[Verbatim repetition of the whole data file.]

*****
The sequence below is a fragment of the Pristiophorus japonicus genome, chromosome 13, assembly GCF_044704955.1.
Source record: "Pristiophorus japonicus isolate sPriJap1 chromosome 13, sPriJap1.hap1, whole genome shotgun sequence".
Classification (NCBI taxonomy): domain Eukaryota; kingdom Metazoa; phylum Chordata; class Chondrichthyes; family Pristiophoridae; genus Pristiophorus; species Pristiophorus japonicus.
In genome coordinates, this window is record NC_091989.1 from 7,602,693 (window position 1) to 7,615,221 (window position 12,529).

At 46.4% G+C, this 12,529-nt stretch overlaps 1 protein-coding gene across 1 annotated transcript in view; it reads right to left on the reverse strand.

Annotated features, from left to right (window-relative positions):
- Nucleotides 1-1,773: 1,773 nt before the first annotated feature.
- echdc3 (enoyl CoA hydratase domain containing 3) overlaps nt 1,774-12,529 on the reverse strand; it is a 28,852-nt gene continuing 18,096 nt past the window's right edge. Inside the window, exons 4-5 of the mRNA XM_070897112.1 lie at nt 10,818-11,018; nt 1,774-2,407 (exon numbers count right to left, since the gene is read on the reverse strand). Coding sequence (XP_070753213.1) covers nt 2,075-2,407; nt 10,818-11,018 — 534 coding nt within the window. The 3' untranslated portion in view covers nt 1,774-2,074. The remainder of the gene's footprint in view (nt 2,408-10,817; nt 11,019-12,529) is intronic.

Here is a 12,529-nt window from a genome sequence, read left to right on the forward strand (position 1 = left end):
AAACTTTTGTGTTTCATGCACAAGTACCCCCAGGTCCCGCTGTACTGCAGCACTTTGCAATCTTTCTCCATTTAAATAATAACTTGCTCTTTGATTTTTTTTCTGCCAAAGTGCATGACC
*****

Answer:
The sequence below is a fragment of the Pristiophorus japonicus genome, chromosome 13, assembly GCF_044704955.1.
Source record: "Pristiophorus japonicus isolate sPriJap1 chromosome 13, sPriJap1.hap1, whole genome shotgun sequence".
Classification (NCBI taxonomy): domain Eukaryota; kingdom Metazoa; phylum Chordata; class Chondrichthyes; family Pristiophoridae; genus Pristiophorus; species Pristiophorus japonicus.
In genome coordinates, this window is record NC_091989.1 from 7,602,693 (window position 1) to 7,615,221 (window position 12,529).

At 46.4% G+C, this 12,529-nt stretch overlaps 1 protein-coding gene across 1 annotated transcript in view; it reads right to left on the reverse strand.

Annotated features, from left to right (window-relative positions):
- Nucleotides 1-1,773: 1,773 nt before the first annotated feature.
- echdc3 (enoyl CoA hydratase domain containing 3) overlaps nt 1,774-12,529 on the reverse strand; it is a 28,852-nt gene continuing 18,096 nt past the window's right edge. Inside the window, exons 4-5 of the mRNA XM_070897112.1 lie at nt 10,818-11,018; nt 1,774-2,407 (exon numbers count right to left, since the gene is read on the reverse strand). Coding sequence (XP_070753213.1) covers nt 2,075-2,407; nt 10,818-11,018 — 534 coding nt within the window. The 3' untranslated portion in view covers nt 1,774-2,074. The remainder of the gene's footprint in view (nt 2,408-10,817; nt 11,019-12,529) is intronic.

Here is a 12,529-nt window from a genome sequence, read left to right on the forward strand (position 1 = left end):
AAACTTTTGTGTTTCATGCACAAGTACCCCCAGGTCCCGCTGTACTGCAGCACTTTGCAATCTTTCTCCATTTAAATAATAACTTGCTCTTTGATTTTTTTTCTGCCAAAGTGCATGACC